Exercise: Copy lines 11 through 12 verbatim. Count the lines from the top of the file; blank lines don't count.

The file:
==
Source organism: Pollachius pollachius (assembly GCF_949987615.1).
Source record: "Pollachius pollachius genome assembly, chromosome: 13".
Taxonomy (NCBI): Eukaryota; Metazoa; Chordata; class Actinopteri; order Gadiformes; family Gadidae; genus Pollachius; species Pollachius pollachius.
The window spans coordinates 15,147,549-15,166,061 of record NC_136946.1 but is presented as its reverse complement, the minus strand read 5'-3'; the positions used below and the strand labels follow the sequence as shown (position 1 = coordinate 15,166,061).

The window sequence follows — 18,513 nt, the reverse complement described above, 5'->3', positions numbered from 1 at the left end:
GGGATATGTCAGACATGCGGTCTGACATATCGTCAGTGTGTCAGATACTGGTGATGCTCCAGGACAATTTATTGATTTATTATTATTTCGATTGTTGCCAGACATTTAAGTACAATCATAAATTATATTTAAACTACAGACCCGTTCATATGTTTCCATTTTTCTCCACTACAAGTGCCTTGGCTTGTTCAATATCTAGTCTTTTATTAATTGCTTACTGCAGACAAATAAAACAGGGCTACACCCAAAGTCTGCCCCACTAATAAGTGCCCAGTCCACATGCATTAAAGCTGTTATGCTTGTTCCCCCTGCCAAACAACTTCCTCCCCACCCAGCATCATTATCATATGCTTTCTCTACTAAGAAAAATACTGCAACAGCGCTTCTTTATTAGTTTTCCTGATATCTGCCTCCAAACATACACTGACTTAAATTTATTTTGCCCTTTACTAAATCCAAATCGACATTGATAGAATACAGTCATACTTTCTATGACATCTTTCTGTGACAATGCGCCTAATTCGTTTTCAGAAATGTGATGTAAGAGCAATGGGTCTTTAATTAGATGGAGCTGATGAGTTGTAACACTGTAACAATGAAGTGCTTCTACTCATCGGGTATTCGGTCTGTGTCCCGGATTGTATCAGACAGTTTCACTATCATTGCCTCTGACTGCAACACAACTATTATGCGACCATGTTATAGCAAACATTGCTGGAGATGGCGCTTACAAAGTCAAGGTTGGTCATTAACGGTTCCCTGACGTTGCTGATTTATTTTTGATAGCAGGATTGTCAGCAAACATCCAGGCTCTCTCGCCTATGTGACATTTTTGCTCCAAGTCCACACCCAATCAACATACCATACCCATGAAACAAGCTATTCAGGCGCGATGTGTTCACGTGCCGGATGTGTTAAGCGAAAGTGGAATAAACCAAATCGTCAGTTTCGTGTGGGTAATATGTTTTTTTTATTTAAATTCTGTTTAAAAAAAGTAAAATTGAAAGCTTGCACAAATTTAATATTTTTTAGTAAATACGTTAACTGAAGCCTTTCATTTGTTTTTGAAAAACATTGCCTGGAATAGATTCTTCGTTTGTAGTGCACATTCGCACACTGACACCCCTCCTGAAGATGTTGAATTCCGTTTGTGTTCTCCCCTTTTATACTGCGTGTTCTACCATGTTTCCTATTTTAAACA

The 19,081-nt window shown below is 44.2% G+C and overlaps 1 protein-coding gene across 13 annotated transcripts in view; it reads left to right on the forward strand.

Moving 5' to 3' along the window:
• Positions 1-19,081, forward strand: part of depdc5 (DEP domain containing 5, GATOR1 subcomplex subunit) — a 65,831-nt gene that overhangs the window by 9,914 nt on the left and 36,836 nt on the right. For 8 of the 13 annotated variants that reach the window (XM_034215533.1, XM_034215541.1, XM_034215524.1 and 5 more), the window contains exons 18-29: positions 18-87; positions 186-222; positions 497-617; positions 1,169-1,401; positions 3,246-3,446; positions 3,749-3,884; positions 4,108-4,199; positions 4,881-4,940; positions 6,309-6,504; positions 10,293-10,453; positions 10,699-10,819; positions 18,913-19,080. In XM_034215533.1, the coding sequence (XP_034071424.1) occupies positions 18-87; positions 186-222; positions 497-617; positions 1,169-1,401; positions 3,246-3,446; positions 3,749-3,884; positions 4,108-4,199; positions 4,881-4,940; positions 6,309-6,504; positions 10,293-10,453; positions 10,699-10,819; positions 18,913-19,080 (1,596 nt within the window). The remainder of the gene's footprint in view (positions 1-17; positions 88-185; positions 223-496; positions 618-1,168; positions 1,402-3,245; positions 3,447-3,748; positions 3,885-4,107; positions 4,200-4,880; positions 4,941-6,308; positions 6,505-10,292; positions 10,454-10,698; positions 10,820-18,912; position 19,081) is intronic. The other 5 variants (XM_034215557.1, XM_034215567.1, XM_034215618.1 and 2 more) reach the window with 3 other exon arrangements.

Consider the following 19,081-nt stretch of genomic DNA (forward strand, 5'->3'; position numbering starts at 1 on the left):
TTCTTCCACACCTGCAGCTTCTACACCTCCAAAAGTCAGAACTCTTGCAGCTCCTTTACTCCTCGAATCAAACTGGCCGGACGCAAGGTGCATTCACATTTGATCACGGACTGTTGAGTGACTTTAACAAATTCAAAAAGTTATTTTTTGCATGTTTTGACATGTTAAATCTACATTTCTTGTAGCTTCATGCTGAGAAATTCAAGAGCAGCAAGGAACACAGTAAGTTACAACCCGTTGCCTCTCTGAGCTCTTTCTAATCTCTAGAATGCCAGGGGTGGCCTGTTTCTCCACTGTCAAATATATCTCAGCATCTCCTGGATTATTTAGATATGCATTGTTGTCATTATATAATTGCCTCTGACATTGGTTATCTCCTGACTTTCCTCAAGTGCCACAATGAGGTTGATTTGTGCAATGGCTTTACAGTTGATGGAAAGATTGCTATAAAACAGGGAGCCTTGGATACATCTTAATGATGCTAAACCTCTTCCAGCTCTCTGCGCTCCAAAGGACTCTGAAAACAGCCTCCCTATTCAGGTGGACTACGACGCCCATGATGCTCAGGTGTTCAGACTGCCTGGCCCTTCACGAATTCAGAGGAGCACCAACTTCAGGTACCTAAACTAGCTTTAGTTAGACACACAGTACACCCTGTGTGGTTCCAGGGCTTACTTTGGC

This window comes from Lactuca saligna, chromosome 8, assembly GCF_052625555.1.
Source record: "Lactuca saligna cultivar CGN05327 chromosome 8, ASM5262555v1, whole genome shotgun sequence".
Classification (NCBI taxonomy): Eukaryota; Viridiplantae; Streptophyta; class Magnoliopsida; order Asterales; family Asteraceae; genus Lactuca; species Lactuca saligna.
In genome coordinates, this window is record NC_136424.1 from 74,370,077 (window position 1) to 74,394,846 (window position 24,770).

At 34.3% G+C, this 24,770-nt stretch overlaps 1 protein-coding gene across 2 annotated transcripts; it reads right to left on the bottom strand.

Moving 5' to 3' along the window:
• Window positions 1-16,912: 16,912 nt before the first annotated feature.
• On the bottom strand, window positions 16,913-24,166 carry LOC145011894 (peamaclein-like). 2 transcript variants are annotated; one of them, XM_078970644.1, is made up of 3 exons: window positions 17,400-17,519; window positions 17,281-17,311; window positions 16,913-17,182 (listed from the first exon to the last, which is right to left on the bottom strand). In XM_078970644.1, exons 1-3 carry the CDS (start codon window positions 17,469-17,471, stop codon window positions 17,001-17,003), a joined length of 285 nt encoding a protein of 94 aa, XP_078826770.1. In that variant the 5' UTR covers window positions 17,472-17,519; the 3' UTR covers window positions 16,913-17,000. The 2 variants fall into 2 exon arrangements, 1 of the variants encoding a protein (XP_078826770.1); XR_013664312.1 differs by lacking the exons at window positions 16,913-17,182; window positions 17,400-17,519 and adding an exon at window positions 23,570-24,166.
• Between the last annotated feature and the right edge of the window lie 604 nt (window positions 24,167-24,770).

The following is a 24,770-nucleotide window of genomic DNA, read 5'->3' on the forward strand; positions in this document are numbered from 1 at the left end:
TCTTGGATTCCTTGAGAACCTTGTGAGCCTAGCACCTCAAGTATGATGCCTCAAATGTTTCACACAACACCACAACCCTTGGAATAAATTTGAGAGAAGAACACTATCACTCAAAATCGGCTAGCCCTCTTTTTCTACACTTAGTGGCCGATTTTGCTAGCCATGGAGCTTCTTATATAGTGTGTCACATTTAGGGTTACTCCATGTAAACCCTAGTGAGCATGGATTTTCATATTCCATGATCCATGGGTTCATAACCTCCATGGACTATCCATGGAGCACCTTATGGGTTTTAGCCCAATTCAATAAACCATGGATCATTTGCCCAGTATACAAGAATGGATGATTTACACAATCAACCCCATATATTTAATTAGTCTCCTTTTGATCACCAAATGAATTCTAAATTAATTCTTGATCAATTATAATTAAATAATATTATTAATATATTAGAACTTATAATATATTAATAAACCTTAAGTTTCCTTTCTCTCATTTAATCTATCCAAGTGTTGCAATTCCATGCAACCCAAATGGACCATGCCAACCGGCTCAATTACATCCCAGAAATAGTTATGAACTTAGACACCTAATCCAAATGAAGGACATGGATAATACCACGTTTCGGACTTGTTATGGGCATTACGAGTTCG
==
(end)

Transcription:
TTCTTCCACACCTGCAGCTTCTACACCTCCAAAAGTCAGAACTCTTGCAGCTCCTTTACTCCTCGAATCAAACTGGCCGGACGCAAGGTGCATTCACATTTGATCACGGACTGTTGAGTGACTTTAACAAATTCAAAAAGTTATTTTTTGCATGTTTTGACATGTTAAATCTACATTTCTTGTAGCTTCATGCTGAGAAATTCAAGAGCAGCAAGGAACACAGTAAGTTACAACCCGTTGCCTCTCTGAGCTCTTTCTAATCTCTAGAATGCCAGGGGTGGCCTGTTTCTCCACTGTCAAATATATCTCAGCATCTCCTGGATTATTTAGATATGCATTGTTGTCATTATATAATTGCCTCTGACATTGGTTATCTCCTGACTTTCCTCAAGTGCCACAATGAGGTTGATTTGTGCAATGGCTTTACAGTTGATGGAAAGATTGCTATAAAACAGGGAGCCTTGGATACATCTTAATGATGCTAAACCTCTTCCAGCTCTCTGCGCTCCAAAGGACTCTGAAAACAGCCTCCCTATTCAGGTGGACTACGACGCCCATGATGCTCAGGTGTTCAGACTGCCTGGCCCTTCACGAATTCAGAGGAGCACCAACTTCAGGTACCTAAACTAGCTTTAGTTAGACACACAGTACACCCTGTGTGGTTCCAGGGCTTACTTTGGC

This window comes from Lactuca saligna, chromosome 8, assembly GCF_052625555.1.